Warning notice handed to '˜suspected illegal school' in Luton
An unregistered school in Luton that is suspected of being run illegally has been handed a warning notice and may be prosecuted.
In a letter to Education Secretary Nicky Morgan, Ofsted chief inspector Sir Michael Wilshaw revealed that the schools watchdog has issued seven warning notices to ‘suspected illegal schools’ in Luton, London, Wolverhampton, Stoke-on-Trent and Birmingham.
Inspections uncovered “serious fire hazards, including obstructed exits and inaccessible fire escapes”, as well as schools with unsafe and unhygienic premises.
One case involved the discovery of “chemicals and chemistry equipment in an unlocked food cupboard in a room where children ate their lunch”, Sir Michael said.
Ofsted has told us that it cannot disclose any information about the school under investigation in Luton, due to the potential for prosecutions.
Inspectors have already interviewed several people under caution over suspected offences.
Sir Michael told Ms Morgan that inspectors had been left ‘deeply alarmed’ by what they found.
He said: “The evidence that they have gathered so far during this short period firmly reinforces my belief that there are many more children hidden away from the view of the authorities in unregistered schools across the country than previously thought.”
Sir Michael added that those operating unregistered schools are “on the cusp of the law”.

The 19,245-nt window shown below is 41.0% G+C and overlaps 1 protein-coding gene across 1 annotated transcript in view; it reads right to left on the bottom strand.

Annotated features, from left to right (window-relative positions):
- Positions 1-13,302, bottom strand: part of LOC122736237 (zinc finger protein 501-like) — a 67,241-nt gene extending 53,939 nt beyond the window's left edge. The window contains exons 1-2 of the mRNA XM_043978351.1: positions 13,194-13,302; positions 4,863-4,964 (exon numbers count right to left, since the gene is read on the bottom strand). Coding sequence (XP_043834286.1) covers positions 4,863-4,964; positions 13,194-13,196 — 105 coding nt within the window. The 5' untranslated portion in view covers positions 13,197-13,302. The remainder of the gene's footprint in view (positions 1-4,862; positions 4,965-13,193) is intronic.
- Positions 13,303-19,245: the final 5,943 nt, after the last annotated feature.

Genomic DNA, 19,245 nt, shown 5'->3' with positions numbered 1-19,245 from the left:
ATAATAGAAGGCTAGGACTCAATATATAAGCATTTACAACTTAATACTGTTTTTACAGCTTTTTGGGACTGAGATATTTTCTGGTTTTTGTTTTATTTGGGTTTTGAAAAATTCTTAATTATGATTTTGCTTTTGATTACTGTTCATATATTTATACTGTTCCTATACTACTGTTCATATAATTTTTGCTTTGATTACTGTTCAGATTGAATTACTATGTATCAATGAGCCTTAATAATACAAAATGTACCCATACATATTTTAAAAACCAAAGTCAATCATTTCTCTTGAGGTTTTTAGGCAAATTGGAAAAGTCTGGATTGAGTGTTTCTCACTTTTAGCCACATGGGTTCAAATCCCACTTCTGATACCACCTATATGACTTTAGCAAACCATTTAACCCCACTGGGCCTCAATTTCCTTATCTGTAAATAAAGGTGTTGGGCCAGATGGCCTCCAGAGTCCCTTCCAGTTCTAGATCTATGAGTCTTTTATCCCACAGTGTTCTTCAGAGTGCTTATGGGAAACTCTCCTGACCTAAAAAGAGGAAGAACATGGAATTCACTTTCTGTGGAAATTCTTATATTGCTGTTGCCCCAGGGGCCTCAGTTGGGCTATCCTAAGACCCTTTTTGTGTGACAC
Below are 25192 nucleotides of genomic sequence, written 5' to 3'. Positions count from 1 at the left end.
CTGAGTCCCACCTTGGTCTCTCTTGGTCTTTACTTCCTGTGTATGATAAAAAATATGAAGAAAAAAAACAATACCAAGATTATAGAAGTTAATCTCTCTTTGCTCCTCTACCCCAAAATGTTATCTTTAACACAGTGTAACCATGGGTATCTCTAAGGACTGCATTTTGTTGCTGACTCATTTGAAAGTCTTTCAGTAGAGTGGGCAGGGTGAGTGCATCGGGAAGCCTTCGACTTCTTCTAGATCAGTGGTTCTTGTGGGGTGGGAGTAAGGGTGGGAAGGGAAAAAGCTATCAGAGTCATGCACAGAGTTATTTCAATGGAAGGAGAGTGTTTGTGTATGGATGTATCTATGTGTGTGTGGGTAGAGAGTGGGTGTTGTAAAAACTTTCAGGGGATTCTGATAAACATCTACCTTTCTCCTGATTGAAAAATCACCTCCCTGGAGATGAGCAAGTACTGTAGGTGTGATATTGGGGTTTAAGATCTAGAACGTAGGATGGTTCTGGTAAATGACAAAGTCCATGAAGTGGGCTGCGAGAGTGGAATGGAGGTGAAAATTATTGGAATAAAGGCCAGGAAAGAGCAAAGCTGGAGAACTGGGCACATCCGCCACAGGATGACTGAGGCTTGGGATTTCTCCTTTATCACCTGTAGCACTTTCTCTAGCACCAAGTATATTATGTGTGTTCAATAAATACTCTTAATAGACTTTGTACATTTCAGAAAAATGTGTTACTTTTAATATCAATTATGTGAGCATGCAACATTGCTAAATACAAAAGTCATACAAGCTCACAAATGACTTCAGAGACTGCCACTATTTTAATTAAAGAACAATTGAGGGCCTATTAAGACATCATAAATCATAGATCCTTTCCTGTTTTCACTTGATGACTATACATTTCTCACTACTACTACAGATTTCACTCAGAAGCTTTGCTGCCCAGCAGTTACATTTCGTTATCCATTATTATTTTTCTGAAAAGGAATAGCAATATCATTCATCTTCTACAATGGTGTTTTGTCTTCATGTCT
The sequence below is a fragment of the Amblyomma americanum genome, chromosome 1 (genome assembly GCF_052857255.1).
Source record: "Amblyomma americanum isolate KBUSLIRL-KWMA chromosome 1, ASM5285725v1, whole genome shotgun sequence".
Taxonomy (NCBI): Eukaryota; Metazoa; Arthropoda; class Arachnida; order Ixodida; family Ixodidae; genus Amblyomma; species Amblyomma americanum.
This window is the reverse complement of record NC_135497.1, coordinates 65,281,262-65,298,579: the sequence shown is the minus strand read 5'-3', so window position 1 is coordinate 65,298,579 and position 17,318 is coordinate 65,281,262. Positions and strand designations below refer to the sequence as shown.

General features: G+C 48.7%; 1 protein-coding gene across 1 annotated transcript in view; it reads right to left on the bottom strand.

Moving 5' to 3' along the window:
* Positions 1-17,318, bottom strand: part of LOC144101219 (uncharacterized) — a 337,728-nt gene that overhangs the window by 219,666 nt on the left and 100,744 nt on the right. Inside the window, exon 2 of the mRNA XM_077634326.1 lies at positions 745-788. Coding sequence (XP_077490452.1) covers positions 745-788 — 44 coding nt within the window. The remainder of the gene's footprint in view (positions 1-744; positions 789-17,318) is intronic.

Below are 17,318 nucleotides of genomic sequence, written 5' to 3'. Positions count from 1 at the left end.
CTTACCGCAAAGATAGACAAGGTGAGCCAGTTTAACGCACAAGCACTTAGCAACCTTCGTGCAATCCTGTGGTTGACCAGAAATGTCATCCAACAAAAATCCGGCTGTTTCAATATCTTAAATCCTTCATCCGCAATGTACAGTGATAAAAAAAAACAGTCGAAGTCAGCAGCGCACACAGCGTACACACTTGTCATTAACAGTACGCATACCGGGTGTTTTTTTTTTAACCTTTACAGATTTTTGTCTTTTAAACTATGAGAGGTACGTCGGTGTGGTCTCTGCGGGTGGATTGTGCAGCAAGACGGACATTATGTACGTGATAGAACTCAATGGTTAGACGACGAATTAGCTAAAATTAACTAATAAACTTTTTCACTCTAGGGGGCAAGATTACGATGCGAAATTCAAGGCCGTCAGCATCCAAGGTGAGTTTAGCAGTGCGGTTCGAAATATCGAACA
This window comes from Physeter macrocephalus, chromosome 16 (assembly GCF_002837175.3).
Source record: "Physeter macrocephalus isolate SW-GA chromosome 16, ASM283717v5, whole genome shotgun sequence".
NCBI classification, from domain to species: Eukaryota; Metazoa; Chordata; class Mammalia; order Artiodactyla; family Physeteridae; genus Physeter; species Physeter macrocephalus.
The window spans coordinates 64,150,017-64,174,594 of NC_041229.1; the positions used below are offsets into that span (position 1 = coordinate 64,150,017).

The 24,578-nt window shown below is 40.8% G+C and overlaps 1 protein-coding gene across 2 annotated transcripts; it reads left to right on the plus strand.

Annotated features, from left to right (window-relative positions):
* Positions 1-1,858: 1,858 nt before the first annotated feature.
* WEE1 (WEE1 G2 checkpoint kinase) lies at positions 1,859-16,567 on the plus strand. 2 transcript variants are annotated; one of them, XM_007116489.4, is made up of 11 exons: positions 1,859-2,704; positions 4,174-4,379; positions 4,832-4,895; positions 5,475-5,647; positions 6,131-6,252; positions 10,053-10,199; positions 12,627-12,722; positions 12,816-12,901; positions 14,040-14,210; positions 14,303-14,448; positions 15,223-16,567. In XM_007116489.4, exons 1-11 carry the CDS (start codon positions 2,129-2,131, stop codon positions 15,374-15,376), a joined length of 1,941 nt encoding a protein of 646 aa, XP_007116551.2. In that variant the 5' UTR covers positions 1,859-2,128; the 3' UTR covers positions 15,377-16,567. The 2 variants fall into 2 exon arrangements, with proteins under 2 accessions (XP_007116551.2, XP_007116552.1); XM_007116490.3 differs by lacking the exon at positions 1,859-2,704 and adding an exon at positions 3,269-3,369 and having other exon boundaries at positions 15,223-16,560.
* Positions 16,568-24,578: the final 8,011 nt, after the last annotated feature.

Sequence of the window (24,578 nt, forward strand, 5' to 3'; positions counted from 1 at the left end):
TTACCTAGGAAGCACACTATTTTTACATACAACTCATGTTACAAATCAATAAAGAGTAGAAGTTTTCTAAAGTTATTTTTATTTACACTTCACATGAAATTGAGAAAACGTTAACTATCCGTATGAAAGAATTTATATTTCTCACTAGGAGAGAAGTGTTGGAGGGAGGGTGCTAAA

He wrote: “Many are charging parents thousands of pounds to send their children to these unregistered schools.
“In doing so, many are providing a sub-standard education, placing children at risk and undermining the government’s efforts to ensure that all schools are promoting British values, including tolerance and respect for others.”
Ofsted’s findings came after Ms Morgan asked Sir Michael Wilshaw to set up a taskforce to investigate suspected illegal schools in December.
The Department for Education said that it has supported the investigation by giving Ofsted new resources and preparing case files for the Crown Prosecution Service.
A spokesperson told the Luton News: “We have consulted on new measures to protect children in out of schools settings offering intensive education. We received a large number of responses, which we are now considering, and will make a further announcement in due course.
“Parents may choose to home school their children and many do a good job, but that education must be of a suitable quality.
“We are taking steps to ensure the system is as robust as it can be when it comes to protecting young people, while at the same time safeguarding the rights of parents to determine how and where to educate their children.”